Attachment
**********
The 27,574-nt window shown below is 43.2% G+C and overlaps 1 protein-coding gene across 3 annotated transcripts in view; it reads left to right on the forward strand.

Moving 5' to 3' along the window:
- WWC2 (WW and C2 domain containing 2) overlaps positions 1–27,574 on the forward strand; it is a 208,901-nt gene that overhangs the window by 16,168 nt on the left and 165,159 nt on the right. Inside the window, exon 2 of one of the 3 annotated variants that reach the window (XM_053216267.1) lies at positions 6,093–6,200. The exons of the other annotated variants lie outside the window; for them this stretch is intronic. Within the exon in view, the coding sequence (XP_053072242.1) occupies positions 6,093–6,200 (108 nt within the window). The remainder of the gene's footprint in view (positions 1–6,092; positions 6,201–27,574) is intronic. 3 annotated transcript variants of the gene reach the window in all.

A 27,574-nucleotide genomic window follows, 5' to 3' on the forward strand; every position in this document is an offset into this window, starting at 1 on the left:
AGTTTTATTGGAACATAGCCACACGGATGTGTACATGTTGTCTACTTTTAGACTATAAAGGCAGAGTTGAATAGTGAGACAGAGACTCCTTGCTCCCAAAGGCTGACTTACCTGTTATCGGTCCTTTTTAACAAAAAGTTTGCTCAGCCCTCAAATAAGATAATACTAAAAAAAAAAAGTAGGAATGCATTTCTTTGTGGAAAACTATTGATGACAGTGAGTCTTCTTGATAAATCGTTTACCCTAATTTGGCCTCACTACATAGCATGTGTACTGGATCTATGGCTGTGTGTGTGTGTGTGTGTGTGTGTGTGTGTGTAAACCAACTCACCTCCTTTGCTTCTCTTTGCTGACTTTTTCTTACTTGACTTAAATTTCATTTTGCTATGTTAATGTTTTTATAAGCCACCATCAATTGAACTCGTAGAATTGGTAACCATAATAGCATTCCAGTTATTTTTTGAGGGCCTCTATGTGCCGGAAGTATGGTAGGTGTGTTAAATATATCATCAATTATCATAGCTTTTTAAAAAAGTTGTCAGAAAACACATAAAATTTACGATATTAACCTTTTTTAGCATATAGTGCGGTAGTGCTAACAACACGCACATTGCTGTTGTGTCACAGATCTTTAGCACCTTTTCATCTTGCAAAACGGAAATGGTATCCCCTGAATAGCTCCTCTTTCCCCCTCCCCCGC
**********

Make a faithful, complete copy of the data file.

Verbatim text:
The 27,574-nt window shown below is 43.2% G+C and overlaps 1 protein-coding gene across 3 annotated transcripts in view; it reads left to right on the forward strand.

Moving 5' to 3' along the window:
- WWC2 (WW and C2 domain containing 2) overlaps positions 1–27,574 on the forward strand; it is a 208,901-nt gene that overhangs the window by 16,168 nt on the left and 165,159 nt on the right. Inside the window, exon 2 of one of the 3 annotated variants that reach the window (XM_053216267.1) lies at positions 6,093–6,200. The exons of the other annotated variants lie outside the window; for them this stretch is intronic. Within the exon in view, the coding sequence (XP_053072242.1) occupies positions 6,093–6,200 (108 nt within the window). The remainder of the gene's footprint in view (positions 1–6,092; positions 6,201–27,574) is intronic. 3 annotated transcript variants of the gene reach the window in all.

A 27,574-nucleotide genomic window follows, 5' to 3' on the forward strand; every position in this document is an offset into this window, starting at 1 on the left:
AGTTTTATTGGAACATAGCCACACGGATGTGTACATGTTGTCTACTTTTAGACTATAAAGGCAGAGTTGAATAGTGAGACAGAGACTCCTTGCTCCCAAAGGCTGACTTACCTGTTATCGGTCCTTTTTAACAAAAAGTTTGCTCAGCCCTCAAATAAGATAATACTAAAAAAAAAAAGTAGGAATGCATTTCTTTGTGGAAAACTATTGATGACAGTGAGTCTTCTTGATAAATCGTTTACCCTAATTTGGCCTCACTACATAGCATGTGTACTGGATCTATGGCTGTGTGTGTGTGTGTGTGTGTGTGTGTGTGTGTAAACCAACTCACCTCCTTTGCTTCTCTTTGCTGACTTTTTCTTACTTGACTTAAATTTCATTTTGCTATGTTAATGTTTTTATAAGCCACCATCAATTGAACTCGTAGAATTGGTAACCATAATAGCATTCCAGTTATTTTTTGAGGGCCTCTATGTGCCGGAAGTATGGTAGGTGTGTTAAATATATCATCAATTATCATAGCTTTTTAAAAAAGTTGTCAGAAAACACATAAAATTTACGATATTAACCTTTTTTAGCATATAGTGCGGTAGTGCTAACAACACGCACATTGCTGTTGTGTCACAGATCTTTAGCACCTTTTCATCTTGCAAAACGGAAATGGTATCCCCTGAATAGCTCCTCTTTCCCCCTCCCCCGC